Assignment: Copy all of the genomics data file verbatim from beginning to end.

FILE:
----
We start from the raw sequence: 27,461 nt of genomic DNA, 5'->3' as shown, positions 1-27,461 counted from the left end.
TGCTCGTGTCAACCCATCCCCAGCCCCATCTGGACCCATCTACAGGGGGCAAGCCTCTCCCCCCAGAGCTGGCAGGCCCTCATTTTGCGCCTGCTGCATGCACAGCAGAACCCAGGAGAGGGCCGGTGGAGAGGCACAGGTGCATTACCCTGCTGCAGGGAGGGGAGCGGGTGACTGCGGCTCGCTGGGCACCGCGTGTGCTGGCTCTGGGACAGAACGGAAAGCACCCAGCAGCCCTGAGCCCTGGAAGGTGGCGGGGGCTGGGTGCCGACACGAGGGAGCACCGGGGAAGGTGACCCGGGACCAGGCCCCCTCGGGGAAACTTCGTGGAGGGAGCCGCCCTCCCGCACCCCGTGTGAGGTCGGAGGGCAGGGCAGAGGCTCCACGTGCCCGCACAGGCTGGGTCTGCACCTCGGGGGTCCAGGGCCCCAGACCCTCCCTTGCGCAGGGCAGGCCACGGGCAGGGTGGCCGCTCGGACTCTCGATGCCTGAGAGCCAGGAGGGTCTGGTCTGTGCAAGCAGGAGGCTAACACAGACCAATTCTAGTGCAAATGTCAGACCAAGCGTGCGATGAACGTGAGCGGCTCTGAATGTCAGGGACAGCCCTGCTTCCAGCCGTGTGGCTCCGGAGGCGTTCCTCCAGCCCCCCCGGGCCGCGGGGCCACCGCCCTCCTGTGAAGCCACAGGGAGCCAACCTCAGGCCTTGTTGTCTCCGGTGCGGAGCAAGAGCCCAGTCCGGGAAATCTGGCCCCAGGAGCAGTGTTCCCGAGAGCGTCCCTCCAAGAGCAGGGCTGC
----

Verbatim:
We start from the raw sequence: 27,461 nt of genomic DNA, 5'->3' as shown, positions 1-27,461 counted from the left end.
TGCTCGTGTCAACCCATCCCCAGCCCCATCTGGACCCATCTACAGGGGGCAAGCCTCTCCCCCCAGAGCTGGCAGGCCCTCATTTTGCGCCTGCTGCATGCACAGCAGAACCCAGGAGAGGGCCGGTGGAGAGGCACAGGTGCATTACCCTGCTGCAGGGAGGGGAGCGGGTGACTGCGGCTCGCTGGGCACCGCGTGTGCTGGCTCTGGGACAGAACGGAAAGCACCCAGCAGCCCTGAGCCCTGGAAGGTGGCGGGGGCTGGGTGCCGACACGAGGGAGCACCGGGGAAGGTGACCCGGGACCAGGCCCCCTCGGGGAAACTTCGTGGAGGGAGCCGCCCTCCCGCACCCCGTGTGAGGTCGGAGGGCAGGGCAGAGGCTCCACGTGCCCGCACAGGCTGGGTCTGCACCTCGGGGGTCCAGGGCCCCAGACCCTCCCTTGCGCAGGGCAGGCCACGGGCAGGGTGGCCGCTCGGACTCTCGATGCCTGAGAGCCAGGAGGGTCTGGTCTGTGCAAGCAGGAGGCTAACACAGACCAATTCTAGTGCAAATGTCAGACCAAGCGTGCGATGAACGTGAGCGGCTCTGAATGTCAGGGACAGCCCTGCTTCCAGCCGTGTGGCTCCGGAGGCGTTCCTCCAGCCCCCCCGGGCCGCGGGGCCACCGCCCTCCTGTGAAGCCACAGGGAGCCAACCTCAGGCCTTGTTGTCTCCGGTGCGGAGCAAGAGCCCAGTCCGGGAAATCTGGCCCCAGGAGCAGTGTTCCCGAGAGCGTCCCTCCAAGAGCAGGGCTGC